The document technology company Litera has acquired Bestpractix, a three-year-old, Israel-based company whose platform for contract review, negotiation and drafting uses natural language processing and machine learning to provide contract-drafting recommendations based on both a firm’s own previously negotiated agreements and on publicly available agreements.
Founded in 2017 by CEO Omer Hayun, a former corporate lawyer, business consultant and NLP expert, and backed by Spinach Angels, an early stage angels group based in Israel, Bestpractix counts a number of Am Law 100 law firms as customers.
Both Omer Hayun and Elad Hayun, CTO of Bestpractix (who is no relation to Omer), will stay on with Litera and continue to develop AI products for the company.
The Bestpractix software analyzes previously negotiated agreements to find clause precedents and provide lawyers with tailored and contextual drafting recommendations. It integrates with Microsoft Word, enabling lawyers to use the software from within the same application in which they are drafting and reviewing an agreement.
That focus on drafting and integration with Word would seem to make Bestpractix a perfect fit with Litera, whose own products work within Word and address the full workflow of drafting and reviewing legal documents and contracts.
“The niche we have is something that most legal software providers are not working on, which is smart drafting recommendations,” Hayun told me during an interview yesterday. “This is, I believe, the future of legal drafting software.”
“The concept of ‘smart’ documents is one which we’ve been focused on for some time, and the acquisition of Bestpractix accelerates our plans for delivering a smarter drafting workflow, where technology is complementing the way lawyers work,” said Avaneesh Marwaha, Litera CEO. “We’re very excited about the ways in which we see the Bestpractix technology working with existing and future products.”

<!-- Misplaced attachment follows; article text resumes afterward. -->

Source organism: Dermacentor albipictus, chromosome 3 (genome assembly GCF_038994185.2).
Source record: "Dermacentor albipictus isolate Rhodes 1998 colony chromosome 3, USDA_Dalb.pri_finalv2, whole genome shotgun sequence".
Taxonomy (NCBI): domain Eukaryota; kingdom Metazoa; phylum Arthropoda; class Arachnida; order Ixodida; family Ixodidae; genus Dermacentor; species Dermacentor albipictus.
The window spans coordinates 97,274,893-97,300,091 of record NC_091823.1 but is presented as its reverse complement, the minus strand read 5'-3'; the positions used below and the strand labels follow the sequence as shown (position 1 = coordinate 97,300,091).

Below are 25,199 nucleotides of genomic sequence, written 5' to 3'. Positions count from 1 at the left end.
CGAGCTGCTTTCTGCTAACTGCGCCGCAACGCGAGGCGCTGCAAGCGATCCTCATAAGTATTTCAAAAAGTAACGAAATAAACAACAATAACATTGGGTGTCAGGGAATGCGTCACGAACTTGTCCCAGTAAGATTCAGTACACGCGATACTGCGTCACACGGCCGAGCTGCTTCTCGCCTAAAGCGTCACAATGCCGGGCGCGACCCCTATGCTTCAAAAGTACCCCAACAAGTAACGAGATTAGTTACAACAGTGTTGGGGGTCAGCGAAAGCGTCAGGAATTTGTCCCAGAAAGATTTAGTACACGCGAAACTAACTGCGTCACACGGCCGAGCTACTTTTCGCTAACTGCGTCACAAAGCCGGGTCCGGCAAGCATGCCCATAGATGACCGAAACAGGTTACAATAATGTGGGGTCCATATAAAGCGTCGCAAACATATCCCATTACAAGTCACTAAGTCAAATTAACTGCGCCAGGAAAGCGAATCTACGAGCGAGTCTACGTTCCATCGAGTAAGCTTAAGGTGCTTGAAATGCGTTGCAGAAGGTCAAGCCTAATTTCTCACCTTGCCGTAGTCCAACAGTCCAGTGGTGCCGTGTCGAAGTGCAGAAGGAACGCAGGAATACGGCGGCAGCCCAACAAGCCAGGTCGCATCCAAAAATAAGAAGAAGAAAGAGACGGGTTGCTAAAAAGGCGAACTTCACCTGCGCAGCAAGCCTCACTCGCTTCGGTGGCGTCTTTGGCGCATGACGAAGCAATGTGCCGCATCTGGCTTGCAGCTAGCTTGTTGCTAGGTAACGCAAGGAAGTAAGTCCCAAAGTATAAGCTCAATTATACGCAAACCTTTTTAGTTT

Smart Drafting Recommendations
The problem Bestpractix tackles for lawyers is having to clumsily search for prior clause precedents when drafting an agreement in Word.
A typical scenario might find a lawyer going through a draft agreement clause-by-clause, then searching for (often from memory) and opening other documents in other windows that might contain precedents for that clause, and then navigating among multiple open windows to compare the language.
Bestpractix does all this for the lawyer, and does it all within the same Word window in which the lawyer is working. It analyzes the entire agreement and then serves up clause precedents that not only relate to the particular clause, but to the context of the entire agreement in which it appears.
The lawyer can scroll through the relevant clauses one at a time and view them in blackline to see how they compare to the clause in the primary document. At any point, the lawyer can click the source button to see the excerpted clause in the context of its entire agreement.
While Bestpractix can rank clauses by relevance, it does not yet recommend any clause as preferred or market standard. “That’s not our job,” Hayun told me. “That’s the lawyer’s job.” In addition to showing clauses that are relevant, it can also display them by the extent to which they are similar or related.
Bestpractix can analyze either a firm’s own documents (by integrating with NetDocuments or iManage), or public documents on the SEC’s EDGAR database (or both simultaneously).
A separate web application, which a lawyer can launch from within Word, provides the ability to filter precedents by various factors, such as contract type, jurisdiction and party name. The web application also provides more details about each clause so the user can quickly see its source and better evaluate its trustworthiness.
“The opportunity which this deal presents us is incredible,” said Hayun. “Litera’s portfolio is clearly a natural fit from a product perspective, but what really convinced us was their vision for a seamless, integrated drafting experience, and we’re excited to be joining the Litera family.”